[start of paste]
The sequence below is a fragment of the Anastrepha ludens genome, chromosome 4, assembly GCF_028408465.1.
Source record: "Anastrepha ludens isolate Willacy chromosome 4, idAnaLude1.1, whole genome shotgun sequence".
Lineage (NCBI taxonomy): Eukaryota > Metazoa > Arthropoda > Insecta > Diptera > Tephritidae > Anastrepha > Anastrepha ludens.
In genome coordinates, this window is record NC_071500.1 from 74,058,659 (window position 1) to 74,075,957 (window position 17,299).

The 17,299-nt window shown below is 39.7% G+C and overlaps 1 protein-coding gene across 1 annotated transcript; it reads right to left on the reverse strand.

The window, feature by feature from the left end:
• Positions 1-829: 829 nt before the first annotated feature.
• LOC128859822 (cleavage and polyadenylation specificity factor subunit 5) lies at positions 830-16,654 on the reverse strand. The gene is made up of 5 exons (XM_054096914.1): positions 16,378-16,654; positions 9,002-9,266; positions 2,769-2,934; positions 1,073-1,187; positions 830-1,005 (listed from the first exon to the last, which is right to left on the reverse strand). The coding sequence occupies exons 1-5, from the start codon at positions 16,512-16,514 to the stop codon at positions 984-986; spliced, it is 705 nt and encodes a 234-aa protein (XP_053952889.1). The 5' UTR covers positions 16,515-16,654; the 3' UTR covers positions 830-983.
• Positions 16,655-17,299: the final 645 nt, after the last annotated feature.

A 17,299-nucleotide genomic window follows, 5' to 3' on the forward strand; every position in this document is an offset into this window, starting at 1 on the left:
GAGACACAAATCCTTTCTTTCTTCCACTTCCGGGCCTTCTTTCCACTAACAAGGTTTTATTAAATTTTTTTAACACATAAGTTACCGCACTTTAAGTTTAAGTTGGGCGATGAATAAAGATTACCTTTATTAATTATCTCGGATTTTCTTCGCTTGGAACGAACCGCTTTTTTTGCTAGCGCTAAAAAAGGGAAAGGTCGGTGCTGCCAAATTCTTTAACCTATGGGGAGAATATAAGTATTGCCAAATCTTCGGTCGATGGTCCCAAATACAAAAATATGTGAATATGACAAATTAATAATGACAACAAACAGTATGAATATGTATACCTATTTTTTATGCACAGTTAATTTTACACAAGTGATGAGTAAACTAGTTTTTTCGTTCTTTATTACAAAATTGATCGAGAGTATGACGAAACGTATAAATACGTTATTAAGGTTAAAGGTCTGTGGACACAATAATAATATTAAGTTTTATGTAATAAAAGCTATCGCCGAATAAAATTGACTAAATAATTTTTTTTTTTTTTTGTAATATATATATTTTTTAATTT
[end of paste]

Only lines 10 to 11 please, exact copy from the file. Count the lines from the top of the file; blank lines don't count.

A 17,299-nucleotide genomic window follows, 5' to 3' on the forward strand; every position in this document is an offset into this window, starting at 1 on the left:
GAGACACAAATCCTTTCTTTCTTCCACTTCCGGGCCTTCTTTCCACTAACAAGGTTTTATTAAATTTTTTTAACACATAAGTTACCGCACTTTAAGTTTAAGTTGGGCGATGAATAAAGATTACCTTTATTAATTATCTCGGATTTTCTTCGCTTGGAACGAACCGCTTTTTTTGCTAGCGCTAAAAAAGGGAAAGGTCGGTGCTGCCAAATTCTTTAACCTATGGGGAGAATATAAGTATTGCCAAATCTTCGGTCGATGGTCCCAAATACAAAAATATGTGAATATGACAAATTAATAATGACAACAAACAGTATGAATATGTATACCTATTTTTTATGCACAGTTAATTTTACACAAGTGATGAGTAAACTAGTTTTTTCGTTCTTTATTACAAAATTGATCGAGAGTATGACGAAACGTATAAATACGTTATTAAGGTTAAAGGTCTGTGGACACAATAATAATATTAAGTTTTATGTAATAAAAGCTATCGCCGAATAAAATTGACTAAATAATTTTTTTTTTTTTTTGTAATATATATATTTTTTAATTT